• Mothers with dependant cubs or sub-adult sibling groups can be quarantined as single groups, with group structure changed if necessary only after the end of the quarantine period.
  • No visitors should be allowed in quarantine units.
  • It is extremely important that wild and domestic animals are excluded from quarantine units.
  • Each quarantine unit should have a set of tools to be used exclusively for that facility. These are only to be used within that unit and should not leave it. Moving tools between quarantine units can spread disease.
  • Each quarantine unit should have rubber boots (in good condition), overalls, disposable facemasks and disposable gloves used exclusively for that area. This equipment should always be worn when staff are inside the unit.
  • Each quarantine unit should have a footbath filled with an appropriate disinfectant (see below).
  • Separate drainage is required for each quarantine unit to prevent avoid cross contamination between units.

Quarantine procedures:

  • Before and after occupation quarantine units and associated equipment should be thoroughly cleaned to remove organic material and then disinfected with disinfectants that will neutralise even the most resistant pathogens (eg Feline Parvo Virus).
  • Each animal admitted to a quarantine should be examined and all necessary samples collected according to examination protocol. This may occur on arrival at the rehabilitation centre.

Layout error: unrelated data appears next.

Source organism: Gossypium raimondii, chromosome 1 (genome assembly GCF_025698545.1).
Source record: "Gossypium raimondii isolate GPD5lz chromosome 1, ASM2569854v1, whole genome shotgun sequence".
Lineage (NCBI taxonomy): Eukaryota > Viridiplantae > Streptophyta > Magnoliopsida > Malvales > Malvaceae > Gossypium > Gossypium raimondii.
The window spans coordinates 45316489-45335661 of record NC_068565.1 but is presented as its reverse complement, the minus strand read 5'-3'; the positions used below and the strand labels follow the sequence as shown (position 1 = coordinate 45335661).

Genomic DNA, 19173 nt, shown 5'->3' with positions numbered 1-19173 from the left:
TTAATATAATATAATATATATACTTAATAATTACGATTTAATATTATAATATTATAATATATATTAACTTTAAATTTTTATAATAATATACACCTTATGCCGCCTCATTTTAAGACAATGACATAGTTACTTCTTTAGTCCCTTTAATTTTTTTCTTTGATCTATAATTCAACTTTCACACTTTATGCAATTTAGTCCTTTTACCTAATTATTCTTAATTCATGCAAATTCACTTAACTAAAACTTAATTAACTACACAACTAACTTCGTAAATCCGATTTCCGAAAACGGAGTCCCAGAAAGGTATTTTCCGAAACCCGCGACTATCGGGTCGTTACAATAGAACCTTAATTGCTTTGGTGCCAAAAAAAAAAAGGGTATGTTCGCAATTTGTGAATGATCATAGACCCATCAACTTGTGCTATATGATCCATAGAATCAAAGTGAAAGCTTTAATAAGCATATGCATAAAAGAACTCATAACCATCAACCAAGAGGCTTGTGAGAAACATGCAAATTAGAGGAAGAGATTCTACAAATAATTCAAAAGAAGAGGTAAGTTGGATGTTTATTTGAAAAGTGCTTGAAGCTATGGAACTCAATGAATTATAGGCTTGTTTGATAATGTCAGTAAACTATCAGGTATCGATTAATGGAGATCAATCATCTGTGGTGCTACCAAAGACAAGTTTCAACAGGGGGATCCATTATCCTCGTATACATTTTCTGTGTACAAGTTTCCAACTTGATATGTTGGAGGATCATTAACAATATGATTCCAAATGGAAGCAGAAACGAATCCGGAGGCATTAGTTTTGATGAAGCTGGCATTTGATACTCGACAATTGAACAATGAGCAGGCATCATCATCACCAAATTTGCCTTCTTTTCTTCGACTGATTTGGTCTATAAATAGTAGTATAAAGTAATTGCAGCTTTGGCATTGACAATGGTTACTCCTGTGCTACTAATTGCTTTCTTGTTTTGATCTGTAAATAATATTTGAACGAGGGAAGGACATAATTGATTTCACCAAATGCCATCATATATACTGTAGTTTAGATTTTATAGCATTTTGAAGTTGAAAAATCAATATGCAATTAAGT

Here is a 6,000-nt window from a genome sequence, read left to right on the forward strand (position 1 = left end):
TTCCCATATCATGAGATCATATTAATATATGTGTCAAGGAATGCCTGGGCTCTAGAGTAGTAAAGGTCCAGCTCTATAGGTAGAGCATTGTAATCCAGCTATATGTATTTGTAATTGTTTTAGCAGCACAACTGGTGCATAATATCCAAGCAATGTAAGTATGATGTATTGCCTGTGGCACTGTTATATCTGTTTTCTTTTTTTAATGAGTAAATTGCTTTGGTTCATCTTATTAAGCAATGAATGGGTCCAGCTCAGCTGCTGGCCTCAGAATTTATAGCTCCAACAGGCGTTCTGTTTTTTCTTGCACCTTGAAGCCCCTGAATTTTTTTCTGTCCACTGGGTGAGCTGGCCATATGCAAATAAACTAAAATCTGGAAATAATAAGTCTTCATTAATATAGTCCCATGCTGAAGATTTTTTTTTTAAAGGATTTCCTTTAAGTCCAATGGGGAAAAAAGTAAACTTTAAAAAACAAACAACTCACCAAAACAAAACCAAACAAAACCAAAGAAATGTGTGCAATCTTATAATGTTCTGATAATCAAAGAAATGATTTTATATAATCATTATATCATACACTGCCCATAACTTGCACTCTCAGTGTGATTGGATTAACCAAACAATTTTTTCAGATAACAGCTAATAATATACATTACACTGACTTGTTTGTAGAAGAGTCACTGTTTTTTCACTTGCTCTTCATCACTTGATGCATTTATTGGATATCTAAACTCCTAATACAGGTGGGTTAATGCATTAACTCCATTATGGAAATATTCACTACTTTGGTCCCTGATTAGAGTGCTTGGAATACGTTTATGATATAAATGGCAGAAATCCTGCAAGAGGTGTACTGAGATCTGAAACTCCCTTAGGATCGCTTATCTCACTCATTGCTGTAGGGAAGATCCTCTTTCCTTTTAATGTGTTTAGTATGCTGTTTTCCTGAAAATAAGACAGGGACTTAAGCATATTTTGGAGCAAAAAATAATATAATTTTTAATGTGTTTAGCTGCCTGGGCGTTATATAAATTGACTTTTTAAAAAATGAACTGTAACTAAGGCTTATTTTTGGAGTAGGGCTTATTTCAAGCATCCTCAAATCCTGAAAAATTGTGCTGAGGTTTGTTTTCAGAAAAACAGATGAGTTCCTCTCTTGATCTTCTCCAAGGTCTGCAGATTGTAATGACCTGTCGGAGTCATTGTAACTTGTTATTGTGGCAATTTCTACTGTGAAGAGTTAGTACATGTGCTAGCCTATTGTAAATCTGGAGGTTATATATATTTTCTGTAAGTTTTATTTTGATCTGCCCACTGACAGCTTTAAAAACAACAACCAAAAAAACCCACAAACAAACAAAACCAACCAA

• The highest standards of personal hygiene must be adopted by staff. Keepers should minimise direct or indirect contact with pets, domestic livestock (i.e. through footwear, clothing & equipment) and other wildlife.
  • The disinfectant in the footbath should be changed daily. If the footbath becomes contaminated with a dirt or mud during use it should be changed immediately.
  • Overalls should be kept in a specially designated area of the quarantine units (which may require making the keeper area of dens large enough for the purpose). If any infection is suspected, the overalls should be soaked in a disinfectant solution. Otherwise, all overalls and other working clothes should be washed at least once a week.  The overalls must be washed above 60 degrees centigrade.